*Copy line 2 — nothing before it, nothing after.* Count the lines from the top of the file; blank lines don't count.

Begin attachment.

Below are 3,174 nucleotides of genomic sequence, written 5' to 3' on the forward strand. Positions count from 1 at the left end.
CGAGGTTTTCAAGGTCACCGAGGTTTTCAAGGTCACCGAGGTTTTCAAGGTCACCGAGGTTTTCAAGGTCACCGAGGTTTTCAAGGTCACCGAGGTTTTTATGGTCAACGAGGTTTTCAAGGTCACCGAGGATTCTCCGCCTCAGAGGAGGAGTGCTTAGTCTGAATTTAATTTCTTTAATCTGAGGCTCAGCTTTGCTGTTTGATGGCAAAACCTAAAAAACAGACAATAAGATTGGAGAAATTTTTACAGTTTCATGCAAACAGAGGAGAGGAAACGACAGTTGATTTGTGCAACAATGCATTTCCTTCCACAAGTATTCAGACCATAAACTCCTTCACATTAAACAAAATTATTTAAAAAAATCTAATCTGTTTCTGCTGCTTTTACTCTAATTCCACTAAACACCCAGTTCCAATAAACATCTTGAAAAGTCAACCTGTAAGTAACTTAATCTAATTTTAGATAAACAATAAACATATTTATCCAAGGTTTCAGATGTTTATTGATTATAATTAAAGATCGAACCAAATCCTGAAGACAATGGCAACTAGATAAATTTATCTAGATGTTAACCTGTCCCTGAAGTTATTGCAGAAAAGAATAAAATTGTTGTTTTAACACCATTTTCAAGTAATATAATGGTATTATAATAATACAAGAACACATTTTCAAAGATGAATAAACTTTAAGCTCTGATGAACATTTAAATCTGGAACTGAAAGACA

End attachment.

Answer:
CGAGGTTTTCAAGGTCACCGAGGTTTTCAAGGTCACCGAGGTTTTCAAGGTCACCGAGGTTTTCAAGGTCACCGAGGTTTTCAAGGTCACCGAGGTTTTTATGGTCAACGAGGTTTTCAAGGTCACCGAGGATTCTCCGCCTCAGAGGAGGAGTGCTTAGTCTGAATTTAATTTCTTTAATCTGAGGCTCAGCTTTGCTGTTTGATGGCAAAACCTAAAAAACAGACAATAAGATTGGAGAAATTTTTACAGTTTCATGCAAACAGAGGAGAGGAAACGACAGTTGATTTGTGCAACAATGCATTTCCTTCCACAAGTATTCAGACCATAAACTCCTTCACATTAAACAAAATTATTTAAAAAAATCTAATCTGTTTCTGCTGCTTTTACTCTAATTCCACTAAACACCCAGTTCCAATAAACATCTTGAAAAGTCAACCTGTAAGTAACTTAATCTAATTTTAGATAAACAATAAACATATTTATCCAAGGTTTCAGATGTTTATTGATTATAATTAAAGATCGAACCAAATCCTGAAGACAATGGCAACTAGATAAATTTATCTAGATGTTAACCTGTCCCTGAAGTTATTGCAGAAAAGAATAAAATTGTTGTTTTAACACCATTTTCAAGTAATATAATGGTATTATAATAATACAAGAACACATTTTCAAAGATGAATAAACTTTAAGCTCTGATGAACATTTAAATCTGGAACTGAAAGACA